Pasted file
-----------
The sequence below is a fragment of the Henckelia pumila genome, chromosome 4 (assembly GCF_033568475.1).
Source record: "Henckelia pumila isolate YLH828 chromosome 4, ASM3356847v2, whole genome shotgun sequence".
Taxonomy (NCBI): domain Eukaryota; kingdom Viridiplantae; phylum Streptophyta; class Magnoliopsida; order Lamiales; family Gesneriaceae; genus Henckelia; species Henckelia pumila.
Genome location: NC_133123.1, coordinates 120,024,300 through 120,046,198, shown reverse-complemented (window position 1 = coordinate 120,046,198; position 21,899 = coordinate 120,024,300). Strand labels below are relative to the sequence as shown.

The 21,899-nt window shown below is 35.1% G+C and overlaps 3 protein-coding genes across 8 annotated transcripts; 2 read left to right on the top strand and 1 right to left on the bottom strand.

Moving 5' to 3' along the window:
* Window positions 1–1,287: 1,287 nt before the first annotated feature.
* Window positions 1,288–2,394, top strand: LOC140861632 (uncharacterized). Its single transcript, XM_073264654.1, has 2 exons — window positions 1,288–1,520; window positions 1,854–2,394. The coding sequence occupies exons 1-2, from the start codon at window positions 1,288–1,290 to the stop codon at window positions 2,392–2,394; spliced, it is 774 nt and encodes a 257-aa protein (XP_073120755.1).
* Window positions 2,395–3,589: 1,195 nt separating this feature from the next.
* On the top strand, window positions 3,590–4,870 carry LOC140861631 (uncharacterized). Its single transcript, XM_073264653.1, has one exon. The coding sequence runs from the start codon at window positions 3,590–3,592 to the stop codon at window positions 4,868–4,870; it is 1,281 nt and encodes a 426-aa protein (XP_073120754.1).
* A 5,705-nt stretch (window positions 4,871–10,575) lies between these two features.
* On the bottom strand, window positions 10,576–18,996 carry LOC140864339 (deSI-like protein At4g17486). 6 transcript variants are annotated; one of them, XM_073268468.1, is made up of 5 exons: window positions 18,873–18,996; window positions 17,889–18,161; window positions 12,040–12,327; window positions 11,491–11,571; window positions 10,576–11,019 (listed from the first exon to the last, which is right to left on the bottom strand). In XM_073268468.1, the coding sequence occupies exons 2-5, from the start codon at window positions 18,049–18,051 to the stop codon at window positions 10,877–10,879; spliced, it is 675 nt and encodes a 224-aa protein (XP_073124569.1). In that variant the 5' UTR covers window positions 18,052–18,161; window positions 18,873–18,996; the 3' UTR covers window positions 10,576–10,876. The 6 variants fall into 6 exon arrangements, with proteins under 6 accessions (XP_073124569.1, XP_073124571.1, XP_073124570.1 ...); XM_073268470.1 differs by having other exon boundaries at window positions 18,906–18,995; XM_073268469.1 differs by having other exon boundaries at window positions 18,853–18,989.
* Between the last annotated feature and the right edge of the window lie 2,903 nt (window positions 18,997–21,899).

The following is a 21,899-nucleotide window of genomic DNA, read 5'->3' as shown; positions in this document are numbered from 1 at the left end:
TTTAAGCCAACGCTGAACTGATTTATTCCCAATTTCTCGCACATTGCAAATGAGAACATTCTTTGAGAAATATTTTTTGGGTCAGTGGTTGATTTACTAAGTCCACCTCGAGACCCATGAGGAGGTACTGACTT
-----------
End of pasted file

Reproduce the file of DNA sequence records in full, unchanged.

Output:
The sequence below is a fragment of the Henckelia pumila genome, chromosome 4 (assembly GCF_033568475.1).
Source record: "Henckelia pumila isolate YLH828 chromosome 4, ASM3356847v2, whole genome shotgun sequence".
Taxonomy (NCBI): domain Eukaryota; kingdom Viridiplantae; phylum Streptophyta; class Magnoliopsida; order Lamiales; family Gesneriaceae; genus Henckelia; species Henckelia pumila.
Genome location: NC_133123.1, coordinates 120,024,300 through 120,046,198, shown reverse-complemented (window position 1 = coordinate 120,046,198; position 21,899 = coordinate 120,024,300). Strand labels below are relative to the sequence as shown.

The 21,899-nt window shown below is 35.1% G+C and overlaps 3 protein-coding genes across 8 annotated transcripts; 2 read left to right on the top strand and 1 right to left on the bottom strand.

Moving 5' to 3' along the window:
* Window positions 1–1,287: 1,287 nt before the first annotated feature.
* Window positions 1,288–2,394, top strand: LOC140861632 (uncharacterized). Its single transcript, XM_073264654.1, has 2 exons — window positions 1,288–1,520; window positions 1,854–2,394. The coding sequence occupies exons 1-2, from the start codon at window positions 1,288–1,290 to the stop codon at window positions 2,392–2,394; spliced, it is 774 nt and encodes a 257-aa protein (XP_073120755.1).
* Window positions 2,395–3,589: 1,195 nt separating this feature from the next.
* On the top strand, window positions 3,590–4,870 carry LOC140861631 (uncharacterized). Its single transcript, XM_073264653.1, has one exon. The coding sequence runs from the start codon at window positions 3,590–3,592 to the stop codon at window positions 4,868–4,870; it is 1,281 nt and encodes a 426-aa protein (XP_073120754.1).
* A 5,705-nt stretch (window positions 4,871–10,575) lies between these two features.
* On the bottom strand, window positions 10,576–18,996 carry LOC140864339 (deSI-like protein At4g17486). 6 transcript variants are annotated; one of them, XM_073268468.1, is made up of 5 exons: window positions 18,873–18,996; window positions 17,889–18,161; window positions 12,040–12,327; window positions 11,491–11,571; window positions 10,576–11,019 (listed from the first exon to the last, which is right to left on the bottom strand). In XM_073268468.1, the coding sequence occupies exons 2-5, from the start codon at window positions 18,049–18,051 to the stop codon at window positions 10,877–10,879; spliced, it is 675 nt and encodes a 224-aa protein (XP_073124569.1). In that variant the 5' UTR covers window positions 18,052–18,161; window positions 18,873–18,996; the 3' UTR covers window positions 10,576–10,876. The 6 variants fall into 6 exon arrangements, with proteins under 6 accessions (XP_073124569.1, XP_073124571.1, XP_073124570.1 ...); XM_073268470.1 differs by having other exon boundaries at window positions 18,906–18,995; XM_073268469.1 differs by having other exon boundaries at window positions 18,853–18,989.
* Between the last annotated feature and the right edge of the window lie 2,903 nt (window positions 18,997–21,899).

The following is a 21,899-nucleotide window of genomic DNA, read 5'->3' as shown; positions in this document are numbered from 1 at the left end:
TTTAAGCCAACGCTGAACTGATTTATTCCCAATTTCTCGCACATTGCAAATGAGAACATTCTTTGAGAAATATTTTTTGGGTCAGTGGTTGATTTACTAAGTCCACCTCGAGACCCATGAGGAGGTACTGACTT